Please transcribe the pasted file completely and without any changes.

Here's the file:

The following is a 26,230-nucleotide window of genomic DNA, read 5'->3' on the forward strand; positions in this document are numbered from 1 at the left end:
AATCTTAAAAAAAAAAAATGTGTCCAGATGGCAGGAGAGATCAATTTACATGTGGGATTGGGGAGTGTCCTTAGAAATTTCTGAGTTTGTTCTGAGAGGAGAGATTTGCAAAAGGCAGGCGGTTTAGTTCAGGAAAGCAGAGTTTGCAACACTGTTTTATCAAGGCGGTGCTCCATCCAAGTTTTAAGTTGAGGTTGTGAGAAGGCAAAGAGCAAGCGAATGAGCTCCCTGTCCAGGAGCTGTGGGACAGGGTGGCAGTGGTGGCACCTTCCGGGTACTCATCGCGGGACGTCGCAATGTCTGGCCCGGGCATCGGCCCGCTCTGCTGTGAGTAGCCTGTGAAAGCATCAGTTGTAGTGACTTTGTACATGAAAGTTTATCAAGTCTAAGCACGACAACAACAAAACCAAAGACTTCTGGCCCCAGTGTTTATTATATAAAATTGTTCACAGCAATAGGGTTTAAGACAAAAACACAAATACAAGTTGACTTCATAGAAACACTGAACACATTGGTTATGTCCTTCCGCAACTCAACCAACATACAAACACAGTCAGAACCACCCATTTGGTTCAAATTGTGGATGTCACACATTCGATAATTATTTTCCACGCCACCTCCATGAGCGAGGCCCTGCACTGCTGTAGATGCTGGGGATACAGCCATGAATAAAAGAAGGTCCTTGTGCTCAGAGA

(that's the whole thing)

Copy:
The following is a 26,230-nucleotide window of genomic DNA, read 5'->3' on the forward strand; positions in this document are numbered from 1 at the left end:
AATCTTAAAAAAAAAAAATGTGTCCAGATGGCAGGAGAGATCAATTTACATGTGGGATTGGGGAGTGTCCTTAGAAATTTCTGAGTTTGTTCTGAGAGGAGAGATTTGCAAAAGGCAGGCGGTTTAGTTCAGGAAAGCAGAGTTTGCAACACTGTTTTATCAAGGCGGTGCTCCATCCAAGTTTTAAGTTGAGGTTGTGAGAAGGCAAAGAGCAAGCGAATGAGCTCCCTGTCCAGGAGCTGTGGGACAGGGTGGCAGTGGTGGCACCTTCCGGGTACTCATCGCGGGACGTCGCAATGTCTGGCCCGGGCATCGGCCCGCTCTGCTGTGAGTAGCCTGTGAAAGCATCAGTTGTAGTGACTTTGTACATGAAAGTTTATCAAGTCTAAGCACGACAACAACAAAACCAAAGACTTCTGGCCCCAGTGTTTATTATATAAAATTGTTCACAGCAATAGGGTTTAAGACAAAAACACAAATACAAGTTGACTTCATAGAAACACTGAACACATTGGTTATGTCCTTCCGCAACTCAACCAACATACAAACACAGTCAGAACCACCCATTTGGTTCAAATTGTGGATGTCACACATTCGATAATTATTTTCCACGCCACCTCCATGAGCGAGGCCCTGCACTGCTGTAGATGCTGGGGATACAGCCATGAATAAAAGAAGGTCCTTGTGCTCAGAGA